According to a new survey by Technisource, men and women have similar outlooks on job and career opportunities in IT; however, they have key differences in how they perceive the metrics of success in their IT careers.
The greatest disparities centred around how women and men view their compensation, career progression and flexibility within the IT field:
74% of women felt that female IT workers face a different set of career challenges than their male counterparts (48%).
78% of the women polled said they don’t believe compensation is equivalent between them and their male colleagues. But almost half of the men surveyed believed compensation was equal between the genders.
More women than men saw being challenged and flexibility as important factors for career satisfaction, whereas more men felt compensation was important in their career satisfaction.
This correlates with the global research and survey we undertook as the basis of our book: Your Loss, how to win back your female talent. Whilst our research was not sector specific, the women how chose to turn their backs on their successful careers to then become entrepreneurs highlighted that:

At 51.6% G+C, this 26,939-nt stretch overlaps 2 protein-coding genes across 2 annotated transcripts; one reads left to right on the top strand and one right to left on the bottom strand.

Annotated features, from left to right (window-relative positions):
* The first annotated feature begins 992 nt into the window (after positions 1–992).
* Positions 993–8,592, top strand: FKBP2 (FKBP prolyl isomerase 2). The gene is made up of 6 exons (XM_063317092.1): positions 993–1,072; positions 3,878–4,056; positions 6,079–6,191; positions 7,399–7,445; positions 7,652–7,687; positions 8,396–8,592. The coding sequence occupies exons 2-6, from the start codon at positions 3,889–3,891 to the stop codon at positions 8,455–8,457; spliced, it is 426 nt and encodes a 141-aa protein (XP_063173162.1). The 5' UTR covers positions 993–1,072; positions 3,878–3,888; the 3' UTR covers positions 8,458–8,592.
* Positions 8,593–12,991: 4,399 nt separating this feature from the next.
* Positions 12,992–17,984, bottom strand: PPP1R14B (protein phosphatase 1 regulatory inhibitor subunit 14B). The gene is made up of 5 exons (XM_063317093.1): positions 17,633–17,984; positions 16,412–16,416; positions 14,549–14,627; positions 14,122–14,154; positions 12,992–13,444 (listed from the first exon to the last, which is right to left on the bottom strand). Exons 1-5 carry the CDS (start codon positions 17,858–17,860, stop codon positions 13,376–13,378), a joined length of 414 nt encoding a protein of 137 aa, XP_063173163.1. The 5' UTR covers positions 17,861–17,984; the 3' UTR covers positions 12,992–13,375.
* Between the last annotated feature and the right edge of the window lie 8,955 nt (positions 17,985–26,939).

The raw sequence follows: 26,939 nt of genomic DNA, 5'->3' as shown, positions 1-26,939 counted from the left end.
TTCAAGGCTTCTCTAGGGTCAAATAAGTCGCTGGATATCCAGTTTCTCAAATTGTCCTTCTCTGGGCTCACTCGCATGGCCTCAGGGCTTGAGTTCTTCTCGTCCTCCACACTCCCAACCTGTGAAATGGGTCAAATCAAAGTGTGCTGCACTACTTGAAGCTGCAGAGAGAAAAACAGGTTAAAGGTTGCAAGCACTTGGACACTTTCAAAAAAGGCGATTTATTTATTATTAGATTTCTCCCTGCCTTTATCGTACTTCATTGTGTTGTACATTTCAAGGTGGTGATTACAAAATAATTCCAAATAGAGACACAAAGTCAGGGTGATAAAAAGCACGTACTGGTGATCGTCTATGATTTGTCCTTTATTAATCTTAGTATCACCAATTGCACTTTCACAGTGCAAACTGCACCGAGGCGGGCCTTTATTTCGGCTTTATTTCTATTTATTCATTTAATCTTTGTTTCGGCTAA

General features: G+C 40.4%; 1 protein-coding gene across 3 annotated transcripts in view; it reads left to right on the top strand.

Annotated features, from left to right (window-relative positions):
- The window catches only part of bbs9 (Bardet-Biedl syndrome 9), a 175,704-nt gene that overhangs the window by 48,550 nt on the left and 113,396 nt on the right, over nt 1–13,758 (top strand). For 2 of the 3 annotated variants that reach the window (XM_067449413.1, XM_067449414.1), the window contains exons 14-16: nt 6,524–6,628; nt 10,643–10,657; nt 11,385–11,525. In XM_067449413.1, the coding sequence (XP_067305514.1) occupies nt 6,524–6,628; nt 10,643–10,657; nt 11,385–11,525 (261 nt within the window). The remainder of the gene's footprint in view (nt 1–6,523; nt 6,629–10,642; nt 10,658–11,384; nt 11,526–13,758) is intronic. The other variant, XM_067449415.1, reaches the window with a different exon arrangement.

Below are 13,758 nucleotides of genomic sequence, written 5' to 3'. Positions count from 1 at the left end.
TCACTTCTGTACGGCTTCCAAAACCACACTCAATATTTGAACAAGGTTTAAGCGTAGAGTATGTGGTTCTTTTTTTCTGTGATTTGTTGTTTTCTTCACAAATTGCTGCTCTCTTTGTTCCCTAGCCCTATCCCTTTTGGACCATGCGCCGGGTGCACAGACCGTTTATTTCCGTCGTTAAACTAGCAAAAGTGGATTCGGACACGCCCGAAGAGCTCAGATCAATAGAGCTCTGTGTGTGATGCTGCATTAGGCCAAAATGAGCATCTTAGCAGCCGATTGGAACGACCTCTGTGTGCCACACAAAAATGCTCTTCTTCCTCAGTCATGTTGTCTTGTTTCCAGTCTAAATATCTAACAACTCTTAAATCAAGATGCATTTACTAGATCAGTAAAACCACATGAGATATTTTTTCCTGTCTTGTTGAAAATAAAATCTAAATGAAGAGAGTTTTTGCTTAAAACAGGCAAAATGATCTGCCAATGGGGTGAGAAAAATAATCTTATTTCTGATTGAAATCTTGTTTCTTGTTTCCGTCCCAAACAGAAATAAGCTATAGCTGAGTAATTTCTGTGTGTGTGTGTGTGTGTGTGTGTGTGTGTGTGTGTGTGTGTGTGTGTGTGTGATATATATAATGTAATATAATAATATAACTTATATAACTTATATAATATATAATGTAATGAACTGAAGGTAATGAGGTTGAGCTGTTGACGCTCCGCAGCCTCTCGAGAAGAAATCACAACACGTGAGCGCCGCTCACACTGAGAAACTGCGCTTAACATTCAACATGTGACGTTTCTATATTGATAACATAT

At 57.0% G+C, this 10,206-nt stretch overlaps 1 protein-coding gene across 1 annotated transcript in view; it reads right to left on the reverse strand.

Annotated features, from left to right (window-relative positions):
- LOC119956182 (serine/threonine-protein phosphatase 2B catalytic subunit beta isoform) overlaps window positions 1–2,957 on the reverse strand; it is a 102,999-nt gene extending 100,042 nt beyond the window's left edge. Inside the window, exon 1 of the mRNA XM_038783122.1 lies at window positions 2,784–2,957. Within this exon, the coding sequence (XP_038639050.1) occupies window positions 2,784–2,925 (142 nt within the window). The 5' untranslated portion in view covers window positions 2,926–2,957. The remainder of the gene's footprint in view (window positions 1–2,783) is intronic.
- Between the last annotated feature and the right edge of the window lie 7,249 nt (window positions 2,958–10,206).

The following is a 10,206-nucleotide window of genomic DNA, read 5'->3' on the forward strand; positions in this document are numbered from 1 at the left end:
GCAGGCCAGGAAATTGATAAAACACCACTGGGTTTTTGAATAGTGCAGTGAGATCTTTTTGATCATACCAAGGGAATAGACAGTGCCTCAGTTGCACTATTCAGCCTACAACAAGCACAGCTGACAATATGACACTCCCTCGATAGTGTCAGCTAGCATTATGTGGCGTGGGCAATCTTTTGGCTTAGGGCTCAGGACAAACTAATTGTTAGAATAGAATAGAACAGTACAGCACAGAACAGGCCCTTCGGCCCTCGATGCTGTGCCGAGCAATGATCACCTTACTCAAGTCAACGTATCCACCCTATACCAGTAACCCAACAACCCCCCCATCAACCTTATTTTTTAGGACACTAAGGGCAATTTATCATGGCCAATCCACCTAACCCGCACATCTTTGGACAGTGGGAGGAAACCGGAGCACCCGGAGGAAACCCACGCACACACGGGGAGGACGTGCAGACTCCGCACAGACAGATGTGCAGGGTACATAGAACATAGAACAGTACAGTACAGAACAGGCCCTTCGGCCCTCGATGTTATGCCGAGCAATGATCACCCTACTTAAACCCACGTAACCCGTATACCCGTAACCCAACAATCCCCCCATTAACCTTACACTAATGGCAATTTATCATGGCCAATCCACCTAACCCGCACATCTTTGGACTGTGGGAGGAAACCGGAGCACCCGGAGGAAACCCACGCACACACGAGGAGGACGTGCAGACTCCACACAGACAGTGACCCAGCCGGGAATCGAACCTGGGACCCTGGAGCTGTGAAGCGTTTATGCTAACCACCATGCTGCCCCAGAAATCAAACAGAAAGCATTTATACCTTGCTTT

Passion at work is key
Home-in on what they enjoy working on and what really “turns them on” intellectually. Sounds like management 101, but surveys on engagement levels worldwide highlight that this basic management principles is clearly overlooked.
Foster a flexible culture
Move beyond the traditional “flexi-working”; make flexibility in the career path (i.e. non-linear), offer flexible ways of cutting the work-pie so that individuals focus on the areas of their strength. Most importantly, actively work against the stigmatizing and stereotyping that takes place when parents (of either gender) asks to work from a different location other than the corporate HQ.
48% of our research base highlighted that women were eager to have opportunities to be more creative, to incorporate their diverse outlook on business issues to commercial realities. However, corporate cultures stifled that innate creativity; this is why they endeavoured the path of entrepreneurship.
Linked to the desire to have a flexible, even scenic career path, the women we spoke to were advocates of an experiential talent management process, with diversity of learning experiences forming the backbone of their corporate development. Why should employees not be encouraged to take a year off for a sabbatical, or to work for a cause they care for (or even, have children) and the learnings from these experiences to be brought back into the workplace?
If you are a man looking to build the talent base that will create your future competitive advantage, and save yourself the millions of dollars that losing your top female talent is costing your business, you can discover the best retention strategies here.